One story originally told by Martin Caidin in his book on the P38, was the tale of the phantom P38, one that had been captured by the Italians and was flown in US colors by one of their pilots, Guido Rossi, to shoot down stragglers after coming in close under the guise of being an escort.
Supposedly, this morphed into a struggle between Rossi and one of his victims, Lt Harold Fischer, who survived the shoot down. Fischer requested a YB40, a B17 with a lot of extra guns and ammunition, to go hunting Rossi. Fischer went so far as to find Rossi's wife, who was living in Allied controlled territory, and paint her picture and name on the YB40 to draw Rossi in, and eventually shoot him down. Both survived the war. When Fischer died as the result of a crash during the Berlin airlift, Rossi was at his funeral.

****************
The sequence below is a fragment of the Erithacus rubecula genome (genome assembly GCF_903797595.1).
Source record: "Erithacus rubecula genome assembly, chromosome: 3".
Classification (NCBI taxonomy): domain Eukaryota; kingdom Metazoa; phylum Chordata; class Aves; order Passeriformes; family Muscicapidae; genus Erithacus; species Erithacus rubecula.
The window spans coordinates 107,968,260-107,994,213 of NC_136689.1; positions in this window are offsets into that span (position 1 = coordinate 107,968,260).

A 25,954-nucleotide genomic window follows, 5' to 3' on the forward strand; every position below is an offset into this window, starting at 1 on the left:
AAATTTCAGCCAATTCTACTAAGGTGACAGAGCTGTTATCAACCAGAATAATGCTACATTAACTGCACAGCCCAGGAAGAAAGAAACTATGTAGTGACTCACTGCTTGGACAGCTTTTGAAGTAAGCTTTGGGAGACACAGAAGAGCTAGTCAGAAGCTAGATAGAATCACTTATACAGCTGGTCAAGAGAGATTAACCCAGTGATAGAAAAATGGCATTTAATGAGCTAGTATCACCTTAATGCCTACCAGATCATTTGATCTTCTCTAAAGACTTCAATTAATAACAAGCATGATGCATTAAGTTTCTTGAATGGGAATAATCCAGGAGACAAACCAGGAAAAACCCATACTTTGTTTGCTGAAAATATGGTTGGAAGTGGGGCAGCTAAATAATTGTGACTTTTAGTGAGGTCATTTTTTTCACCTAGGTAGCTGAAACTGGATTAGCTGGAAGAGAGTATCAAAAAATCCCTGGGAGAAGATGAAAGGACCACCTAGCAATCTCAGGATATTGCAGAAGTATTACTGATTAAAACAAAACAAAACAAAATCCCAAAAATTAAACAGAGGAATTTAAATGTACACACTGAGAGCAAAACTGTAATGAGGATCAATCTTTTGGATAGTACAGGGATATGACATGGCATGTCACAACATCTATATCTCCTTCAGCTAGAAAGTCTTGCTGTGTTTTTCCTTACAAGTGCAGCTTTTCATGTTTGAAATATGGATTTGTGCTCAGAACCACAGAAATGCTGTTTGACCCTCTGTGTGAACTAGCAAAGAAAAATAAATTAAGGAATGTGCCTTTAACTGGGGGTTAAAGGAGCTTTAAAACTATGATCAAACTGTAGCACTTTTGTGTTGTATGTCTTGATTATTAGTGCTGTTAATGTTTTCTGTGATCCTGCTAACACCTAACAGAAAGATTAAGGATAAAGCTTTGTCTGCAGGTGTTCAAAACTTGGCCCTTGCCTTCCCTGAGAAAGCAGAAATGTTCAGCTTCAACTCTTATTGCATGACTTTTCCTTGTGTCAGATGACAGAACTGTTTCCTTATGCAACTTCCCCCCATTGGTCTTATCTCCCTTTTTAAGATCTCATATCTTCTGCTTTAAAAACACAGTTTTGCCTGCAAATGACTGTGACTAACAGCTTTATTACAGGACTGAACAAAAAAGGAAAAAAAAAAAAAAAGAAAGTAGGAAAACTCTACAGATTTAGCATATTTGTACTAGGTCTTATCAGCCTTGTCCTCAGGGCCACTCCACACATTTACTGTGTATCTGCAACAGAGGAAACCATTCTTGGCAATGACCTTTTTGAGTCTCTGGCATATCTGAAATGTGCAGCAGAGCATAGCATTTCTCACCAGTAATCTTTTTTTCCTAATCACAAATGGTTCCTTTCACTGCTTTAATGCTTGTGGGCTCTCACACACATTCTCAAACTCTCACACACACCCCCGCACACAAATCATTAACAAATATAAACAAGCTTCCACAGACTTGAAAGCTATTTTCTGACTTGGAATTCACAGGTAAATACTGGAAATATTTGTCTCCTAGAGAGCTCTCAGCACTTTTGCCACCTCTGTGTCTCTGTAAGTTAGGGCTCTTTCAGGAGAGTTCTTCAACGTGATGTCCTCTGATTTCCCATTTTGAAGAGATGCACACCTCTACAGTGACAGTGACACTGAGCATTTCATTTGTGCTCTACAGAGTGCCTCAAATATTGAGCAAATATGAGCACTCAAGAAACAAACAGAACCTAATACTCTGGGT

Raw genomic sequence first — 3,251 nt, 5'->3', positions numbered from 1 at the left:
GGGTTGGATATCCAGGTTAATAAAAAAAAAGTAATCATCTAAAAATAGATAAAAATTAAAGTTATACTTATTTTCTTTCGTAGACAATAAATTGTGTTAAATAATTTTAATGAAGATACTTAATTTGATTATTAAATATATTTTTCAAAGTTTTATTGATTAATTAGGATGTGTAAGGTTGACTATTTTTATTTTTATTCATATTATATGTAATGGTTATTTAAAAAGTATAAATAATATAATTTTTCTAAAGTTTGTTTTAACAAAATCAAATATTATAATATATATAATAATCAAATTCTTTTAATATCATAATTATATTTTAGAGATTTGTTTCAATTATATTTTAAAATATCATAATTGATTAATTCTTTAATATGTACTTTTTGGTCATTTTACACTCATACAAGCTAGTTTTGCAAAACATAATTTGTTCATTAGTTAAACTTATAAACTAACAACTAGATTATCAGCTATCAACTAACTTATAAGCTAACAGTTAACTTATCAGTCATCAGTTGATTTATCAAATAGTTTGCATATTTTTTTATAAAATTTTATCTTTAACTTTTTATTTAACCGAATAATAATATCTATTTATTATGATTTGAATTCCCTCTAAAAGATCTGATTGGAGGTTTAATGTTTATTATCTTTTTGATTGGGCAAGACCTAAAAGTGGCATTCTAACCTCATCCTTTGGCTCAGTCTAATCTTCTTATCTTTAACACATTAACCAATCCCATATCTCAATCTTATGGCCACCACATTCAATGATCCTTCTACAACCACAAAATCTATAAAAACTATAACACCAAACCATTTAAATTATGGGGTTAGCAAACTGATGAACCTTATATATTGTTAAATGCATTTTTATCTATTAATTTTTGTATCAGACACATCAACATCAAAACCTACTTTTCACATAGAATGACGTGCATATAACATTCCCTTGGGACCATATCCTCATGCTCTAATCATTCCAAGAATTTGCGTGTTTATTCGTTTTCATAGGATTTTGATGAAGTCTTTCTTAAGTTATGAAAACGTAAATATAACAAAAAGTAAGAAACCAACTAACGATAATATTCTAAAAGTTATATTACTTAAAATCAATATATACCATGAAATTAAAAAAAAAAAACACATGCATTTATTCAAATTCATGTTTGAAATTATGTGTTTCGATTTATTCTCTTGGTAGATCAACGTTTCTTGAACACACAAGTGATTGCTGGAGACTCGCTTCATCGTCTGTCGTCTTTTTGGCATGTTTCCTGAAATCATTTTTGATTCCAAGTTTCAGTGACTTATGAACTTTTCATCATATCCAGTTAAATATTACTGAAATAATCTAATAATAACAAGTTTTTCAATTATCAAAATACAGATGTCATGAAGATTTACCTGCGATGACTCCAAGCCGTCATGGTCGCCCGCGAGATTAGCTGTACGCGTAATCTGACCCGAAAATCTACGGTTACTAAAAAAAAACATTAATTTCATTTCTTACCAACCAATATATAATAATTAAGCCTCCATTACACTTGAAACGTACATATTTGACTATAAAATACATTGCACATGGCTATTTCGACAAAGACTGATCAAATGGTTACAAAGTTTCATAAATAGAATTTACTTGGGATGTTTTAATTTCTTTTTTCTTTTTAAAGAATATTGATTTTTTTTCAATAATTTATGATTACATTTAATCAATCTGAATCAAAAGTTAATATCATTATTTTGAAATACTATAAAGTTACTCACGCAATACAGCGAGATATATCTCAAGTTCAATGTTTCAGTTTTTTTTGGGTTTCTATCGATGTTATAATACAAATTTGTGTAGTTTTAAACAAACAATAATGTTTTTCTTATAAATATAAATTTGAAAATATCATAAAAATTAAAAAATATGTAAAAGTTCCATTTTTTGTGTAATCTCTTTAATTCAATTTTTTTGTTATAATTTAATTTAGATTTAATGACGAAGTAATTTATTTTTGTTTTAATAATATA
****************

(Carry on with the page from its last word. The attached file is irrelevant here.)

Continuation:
The way the story is told has elements of 1940's fiction about it, so it may have 'grown in the telling'. But, like a lot of wartime stories, it probably derives from an actual incident.
Interesting side story that came up while looking into this... the 500 round belts of ammunition for the M2 50 caliber machine guns on the B17 and B24 were 27 feet long. Supposedly, the expression 'give them the whole nine yards' derived from a bomber gunner dumping an entire belt of ammunition at an attacker.